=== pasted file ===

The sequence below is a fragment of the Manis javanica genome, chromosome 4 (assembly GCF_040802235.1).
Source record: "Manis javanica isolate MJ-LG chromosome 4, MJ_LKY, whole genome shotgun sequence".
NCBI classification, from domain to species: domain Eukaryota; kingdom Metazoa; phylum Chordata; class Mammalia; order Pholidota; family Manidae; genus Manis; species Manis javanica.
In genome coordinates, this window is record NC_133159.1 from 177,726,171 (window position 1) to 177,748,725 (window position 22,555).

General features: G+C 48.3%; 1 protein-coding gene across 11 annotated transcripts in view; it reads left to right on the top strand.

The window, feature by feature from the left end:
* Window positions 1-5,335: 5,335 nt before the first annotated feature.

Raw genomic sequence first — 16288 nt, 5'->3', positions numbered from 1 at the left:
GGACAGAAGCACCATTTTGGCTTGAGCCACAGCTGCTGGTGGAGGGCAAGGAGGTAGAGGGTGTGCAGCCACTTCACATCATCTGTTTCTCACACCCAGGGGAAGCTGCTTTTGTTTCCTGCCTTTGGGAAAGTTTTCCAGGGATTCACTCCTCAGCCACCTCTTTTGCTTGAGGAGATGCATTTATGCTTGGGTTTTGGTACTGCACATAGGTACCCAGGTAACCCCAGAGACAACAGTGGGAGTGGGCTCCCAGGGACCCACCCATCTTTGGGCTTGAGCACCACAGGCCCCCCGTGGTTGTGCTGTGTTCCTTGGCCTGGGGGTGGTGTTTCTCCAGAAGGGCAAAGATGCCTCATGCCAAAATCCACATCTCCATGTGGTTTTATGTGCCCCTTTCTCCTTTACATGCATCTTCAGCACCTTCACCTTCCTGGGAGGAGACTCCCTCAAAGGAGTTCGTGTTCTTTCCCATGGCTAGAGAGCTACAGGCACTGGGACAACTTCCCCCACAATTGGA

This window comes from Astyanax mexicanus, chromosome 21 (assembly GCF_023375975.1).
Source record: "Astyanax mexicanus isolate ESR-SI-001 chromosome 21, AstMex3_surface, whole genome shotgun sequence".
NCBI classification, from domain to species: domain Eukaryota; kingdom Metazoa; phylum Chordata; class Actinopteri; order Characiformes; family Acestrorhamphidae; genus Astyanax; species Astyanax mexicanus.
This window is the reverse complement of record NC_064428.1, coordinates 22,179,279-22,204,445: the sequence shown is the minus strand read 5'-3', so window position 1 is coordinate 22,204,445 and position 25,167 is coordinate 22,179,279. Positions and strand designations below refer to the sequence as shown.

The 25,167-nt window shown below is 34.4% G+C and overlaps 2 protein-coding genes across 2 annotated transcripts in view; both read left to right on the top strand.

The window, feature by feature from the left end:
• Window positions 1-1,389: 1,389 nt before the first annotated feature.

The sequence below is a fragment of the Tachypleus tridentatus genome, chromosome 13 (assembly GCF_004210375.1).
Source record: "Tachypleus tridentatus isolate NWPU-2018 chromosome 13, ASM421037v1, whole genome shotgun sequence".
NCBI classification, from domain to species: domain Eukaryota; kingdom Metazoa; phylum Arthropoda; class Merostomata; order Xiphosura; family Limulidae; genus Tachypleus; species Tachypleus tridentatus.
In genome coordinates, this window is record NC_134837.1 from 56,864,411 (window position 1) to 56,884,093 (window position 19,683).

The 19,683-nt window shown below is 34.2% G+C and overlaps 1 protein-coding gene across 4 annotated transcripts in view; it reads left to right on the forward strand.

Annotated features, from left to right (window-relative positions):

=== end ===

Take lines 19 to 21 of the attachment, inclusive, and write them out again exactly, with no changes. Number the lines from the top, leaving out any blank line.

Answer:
NCBI classification, from domain to species: domain Eukaryota; kingdom Metazoa; phylum Arthropoda; class Merostomata; order Xiphosura; family Limulidae; genus Tachypleus; species Tachypleus tridentatus.
In genome coordinates, this window is record NC_134837.1 from 56,864,411 (window position 1) to 56,884,093 (window position 19,683).

The 19,683-nt window shown below is 34.2% G+C and overlaps 1 protein-coding gene across 4 annotated transcripts in view; it reads left to right on the forward strand.